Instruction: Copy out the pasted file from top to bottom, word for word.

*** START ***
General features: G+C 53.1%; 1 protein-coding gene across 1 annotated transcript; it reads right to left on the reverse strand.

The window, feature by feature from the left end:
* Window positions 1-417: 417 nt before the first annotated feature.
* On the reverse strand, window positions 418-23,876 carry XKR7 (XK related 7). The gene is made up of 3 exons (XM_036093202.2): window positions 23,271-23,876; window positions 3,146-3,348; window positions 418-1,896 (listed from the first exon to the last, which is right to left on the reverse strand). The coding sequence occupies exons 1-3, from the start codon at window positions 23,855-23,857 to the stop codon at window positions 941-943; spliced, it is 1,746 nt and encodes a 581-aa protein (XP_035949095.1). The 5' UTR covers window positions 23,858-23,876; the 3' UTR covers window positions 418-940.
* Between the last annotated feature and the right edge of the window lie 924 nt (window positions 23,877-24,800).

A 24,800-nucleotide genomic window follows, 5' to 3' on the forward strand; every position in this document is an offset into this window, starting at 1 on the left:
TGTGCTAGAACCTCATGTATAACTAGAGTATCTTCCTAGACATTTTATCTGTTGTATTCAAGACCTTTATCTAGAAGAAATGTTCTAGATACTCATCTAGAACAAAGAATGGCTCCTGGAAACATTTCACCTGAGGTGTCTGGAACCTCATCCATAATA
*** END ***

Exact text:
General features: G+C 53.1%; 1 protein-coding gene across 1 annotated transcript; it reads right to left on the reverse strand.

The window, feature by feature from the left end:
* Window positions 1-417: 417 nt before the first annotated feature.
* On the reverse strand, window positions 418-23,876 carry XKR7 (XK related 7). The gene is made up of 3 exons (XM_036093202.2): window positions 23,271-23,876; window positions 3,146-3,348; window positions 418-1,896 (listed from the first exon to the last, which is right to left on the reverse strand). The coding sequence occupies exons 1-3, from the start codon at window positions 23,855-23,857 to the stop codon at window positions 941-943; spliced, it is 1,746 nt and encodes a 581-aa protein (XP_035949095.1). The 5' UTR covers window positions 23,858-23,876; the 3' UTR covers window positions 418-940.
* Between the last annotated feature and the right edge of the window lie 924 nt (window positions 23,877-24,800).

A 24,800-nucleotide genomic window follows, 5' to 3' on the forward strand; every position in this document is an offset into this window, starting at 1 on the left:
TGTGCTAGAACCTCATGTATAACTAGAGTATCTTCCTAGACATTTTATCTGTTGTATTCAAGACCTTTATCTAGAAGAAATGTTCTAGATACTCATCTAGAACAAAGAATGGCTCCTGGAAACATTTCACCTGAGGTGTCTGGAACCTCATCCATAATA